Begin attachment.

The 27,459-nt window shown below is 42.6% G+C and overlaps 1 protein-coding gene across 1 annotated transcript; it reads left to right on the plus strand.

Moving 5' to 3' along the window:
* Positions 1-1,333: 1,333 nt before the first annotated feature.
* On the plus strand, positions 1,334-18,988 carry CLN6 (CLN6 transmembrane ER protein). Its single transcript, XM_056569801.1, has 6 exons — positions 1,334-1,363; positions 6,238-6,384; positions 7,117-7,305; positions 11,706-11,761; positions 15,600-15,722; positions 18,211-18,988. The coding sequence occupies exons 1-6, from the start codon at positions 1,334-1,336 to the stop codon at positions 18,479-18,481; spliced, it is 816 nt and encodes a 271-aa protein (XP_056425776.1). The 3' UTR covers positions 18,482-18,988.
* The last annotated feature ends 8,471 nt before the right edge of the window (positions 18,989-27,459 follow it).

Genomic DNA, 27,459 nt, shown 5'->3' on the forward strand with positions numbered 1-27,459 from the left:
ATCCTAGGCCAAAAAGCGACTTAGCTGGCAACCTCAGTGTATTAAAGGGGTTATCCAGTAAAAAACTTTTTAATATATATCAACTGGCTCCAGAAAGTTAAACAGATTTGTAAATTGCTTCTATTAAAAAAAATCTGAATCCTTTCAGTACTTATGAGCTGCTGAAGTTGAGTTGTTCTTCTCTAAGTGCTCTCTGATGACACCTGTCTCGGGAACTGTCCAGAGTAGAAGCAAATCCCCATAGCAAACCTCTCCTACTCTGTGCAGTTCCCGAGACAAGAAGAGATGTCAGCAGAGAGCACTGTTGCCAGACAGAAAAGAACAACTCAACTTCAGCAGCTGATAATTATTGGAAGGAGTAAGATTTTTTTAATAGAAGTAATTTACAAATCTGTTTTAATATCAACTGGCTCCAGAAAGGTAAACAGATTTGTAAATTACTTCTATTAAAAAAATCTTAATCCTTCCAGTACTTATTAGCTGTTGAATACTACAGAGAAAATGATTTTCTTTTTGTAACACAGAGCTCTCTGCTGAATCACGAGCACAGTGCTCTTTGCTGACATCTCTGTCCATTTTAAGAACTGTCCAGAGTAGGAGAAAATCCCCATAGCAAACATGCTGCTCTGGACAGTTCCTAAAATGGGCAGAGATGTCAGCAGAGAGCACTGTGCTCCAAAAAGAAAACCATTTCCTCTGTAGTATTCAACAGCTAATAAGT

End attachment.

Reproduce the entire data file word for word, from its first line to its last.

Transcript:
The 27,459-nt window shown below is 42.6% G+C and overlaps 1 protein-coding gene across 1 annotated transcript; it reads left to right on the plus strand.

Moving 5' to 3' along the window:
* Positions 1-1,333: 1,333 nt before the first annotated feature.
* On the plus strand, positions 1,334-18,988 carry CLN6 (CLN6 transmembrane ER protein). Its single transcript, XM_056569801.1, has 6 exons — positions 1,334-1,363; positions 6,238-6,384; positions 7,117-7,305; positions 11,706-11,761; positions 15,600-15,722; positions 18,211-18,988. The coding sequence occupies exons 1-6, from the start codon at positions 1,334-1,336 to the stop codon at positions 18,479-18,481; spliced, it is 816 nt and encodes a 271-aa protein (XP_056425776.1). The 3' UTR covers positions 18,482-18,988.
* The last annotated feature ends 8,471 nt before the right edge of the window (positions 18,989-27,459 follow it).

Genomic DNA, 27,459 nt, shown 5'->3' on the forward strand with positions numbered 1-27,459 from the left:
ATCCTAGGCCAAAAAGCGACTTAGCTGGCAACCTCAGTGTATTAAAGGGGTTATCCAGTAAAAAACTTTTTAATATATATCAACTGGCTCCAGAAAGTTAAACAGATTTGTAAATTGCTTCTATTAAAAAAAATCTGAATCCTTTCAGTACTTATGAGCTGCTGAAGTTGAGTTGTTCTTCTCTAAGTGCTCTCTGATGACACCTGTCTCGGGAACTGTCCAGAGTAGAAGCAAATCCCCATAGCAAACCTCTCCTACTCTGTGCAGTTCCCGAGACAAGAAGAGATGTCAGCAGAGAGCACTGTTGCCAGACAGAAAAGAACAACTCAACTTCAGCAGCTGATAATTATTGGAAGGAGTAAGATTTTTTTAATAGAAGTAATTTACAAATCTGTTTTAATATCAACTGGCTCCAGAAAGGTAAACAGATTTGTAAATTACTTCTATTAAAAAAATCTTAATCCTTCCAGTACTTATTAGCTGTTGAATACTACAGAGAAAATGATTTTCTTTTTGTAACACAGAGCTCTCTGCTGAATCACGAGCACAGTGCTCTTTGCTGACATCTCTGTCCATTTTAAGAACTGTCCAGAGTAGGAGAAAATCCCCATAGCAAACATGCTGCTCTGGACAGTTCCTAAAATGGGCAGAGATGTCAGCAGAGAGCACTGTGCTCCAAAAAGAAAACCATTTCCTCTGTAGTATTCAACAGCTAATAAGT